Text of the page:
Messi could end GOAT debate forever with Copa America victory
Of the 53 players that Brazil and Argentina called up between them for the 2021 Copa America, there is just one survivor from the last time that South America's two footballing titans last met in a major final.
Lionel Messi celebrated his 20th birthday days before the Albiceleste kicked off their 2007 Copa campaign in Venezuela, and played in every game as Alfio Basile's star-studded side fought to the deciding match, chipping in with goals in both the quarter and semi-finals to raise hopes that the crown was in reach.
But Brazil had other ideas. Coach Dunga had effectively picked a reserve side for the continental championship, leaving the likes of Ronaldinho, Ronaldo and Kaka at home in favour of the more earthly talents of Vagner Love and Julio Baptista as well as a smattering of young hopefuls, such as Robinho and Dani Alves, who were destined for greater things.
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Despite counting on the talents of young Leo, Juan Roman Riquelme, Hernan Crespo, Pablo Aimar and Carlos Tevez to name just a few, however, Argentina saw their Copa campaign destroyed in spectacular fashion.
Having cruised through the tournament with five consecutive wins, they were blown away by the unfancied Brazilians 3-0 in Maracaibo – the first of four major finals Messi has lost in international colours, a run nobody could have imagined 14 years ago.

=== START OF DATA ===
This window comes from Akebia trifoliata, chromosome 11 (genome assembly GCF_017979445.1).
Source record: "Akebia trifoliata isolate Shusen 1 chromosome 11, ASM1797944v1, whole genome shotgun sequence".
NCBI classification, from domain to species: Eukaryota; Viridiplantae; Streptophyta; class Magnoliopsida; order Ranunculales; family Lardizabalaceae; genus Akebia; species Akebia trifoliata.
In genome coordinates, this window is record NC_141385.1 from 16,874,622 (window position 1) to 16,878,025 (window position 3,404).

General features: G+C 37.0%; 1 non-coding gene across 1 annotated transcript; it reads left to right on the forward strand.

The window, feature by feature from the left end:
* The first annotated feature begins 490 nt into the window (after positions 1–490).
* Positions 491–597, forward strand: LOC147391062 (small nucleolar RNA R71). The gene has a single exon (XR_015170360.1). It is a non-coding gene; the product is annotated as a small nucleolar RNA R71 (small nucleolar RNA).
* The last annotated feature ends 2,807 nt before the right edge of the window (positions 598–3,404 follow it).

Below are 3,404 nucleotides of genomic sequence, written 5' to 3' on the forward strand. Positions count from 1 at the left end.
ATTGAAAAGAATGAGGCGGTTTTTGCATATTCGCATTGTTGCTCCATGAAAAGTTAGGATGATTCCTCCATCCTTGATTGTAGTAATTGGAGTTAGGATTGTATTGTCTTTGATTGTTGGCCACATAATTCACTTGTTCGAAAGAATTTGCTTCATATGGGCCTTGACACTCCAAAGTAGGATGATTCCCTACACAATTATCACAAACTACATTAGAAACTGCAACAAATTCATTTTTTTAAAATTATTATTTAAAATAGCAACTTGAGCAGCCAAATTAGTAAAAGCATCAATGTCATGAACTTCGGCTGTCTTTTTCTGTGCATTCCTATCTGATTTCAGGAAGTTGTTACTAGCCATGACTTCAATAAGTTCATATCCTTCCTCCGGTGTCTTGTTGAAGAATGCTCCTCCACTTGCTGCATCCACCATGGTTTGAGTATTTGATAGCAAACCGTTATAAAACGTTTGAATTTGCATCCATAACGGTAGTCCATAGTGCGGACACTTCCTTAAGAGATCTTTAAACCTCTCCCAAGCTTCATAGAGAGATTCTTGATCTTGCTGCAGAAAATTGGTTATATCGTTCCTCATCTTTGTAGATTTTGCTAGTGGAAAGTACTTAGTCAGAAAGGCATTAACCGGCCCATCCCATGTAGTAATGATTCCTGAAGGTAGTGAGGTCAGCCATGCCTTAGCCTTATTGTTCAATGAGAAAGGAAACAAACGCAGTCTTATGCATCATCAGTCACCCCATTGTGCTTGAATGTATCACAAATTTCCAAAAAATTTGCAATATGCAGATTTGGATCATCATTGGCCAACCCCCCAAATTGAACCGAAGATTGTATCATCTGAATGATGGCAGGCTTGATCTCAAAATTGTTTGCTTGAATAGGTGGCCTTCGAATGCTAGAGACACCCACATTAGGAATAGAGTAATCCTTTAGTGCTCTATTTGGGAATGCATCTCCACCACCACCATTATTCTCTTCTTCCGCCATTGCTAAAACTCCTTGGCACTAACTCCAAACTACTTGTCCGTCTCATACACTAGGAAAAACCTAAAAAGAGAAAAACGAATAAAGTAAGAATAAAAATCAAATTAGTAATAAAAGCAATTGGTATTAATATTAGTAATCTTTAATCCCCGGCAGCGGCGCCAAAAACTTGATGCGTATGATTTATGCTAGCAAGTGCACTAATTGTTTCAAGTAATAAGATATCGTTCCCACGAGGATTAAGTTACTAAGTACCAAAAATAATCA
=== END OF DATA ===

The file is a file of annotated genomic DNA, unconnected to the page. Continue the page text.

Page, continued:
It is a testament to the captain's longevity and incredible consistency that he remains at the top of his game, the inspiration for his team and, with four goals and five assists to date, the best player by a distance at this Copa.
In spite of Argentina starting as the outside bet against a dominant Brazil team, the 34-year-old believes this could finally be the year.
“We have achieved the first objective, which was to play the final, and every game,” the star signalled to reporters after Lionel Scaloni's men took down Colombia in Tuesday's semi-final, with Emiliano Martinez saving three penalties in the shoot-out to become an instant national hero.
“Last Copa the team showed it was strong, we left a good image, and I think we will do it again this time.
“I am more hopeful than ever because we are in another final. I always say that winning a title with the national team is my biggest wish.”
To do so Messi will not just have to take down Brazil, unbeaten in South American competition for five years and the runaway favourites to defend their Copa America title, but do so on the nation's most hallowed football soil. Rio de Janeiro's Estadio Maracana, the venue for Saturday's final, has special historical significance for the hosts.
While its usual tenants Flamengo were loath to share the stadium for this hastily reorganised competition due to their Serie A commitments, there was never any doubt that the final would be the only game to take place there in the 2021 Copa. Even without fans, it carries an aura few other major sporting venues can hope to match.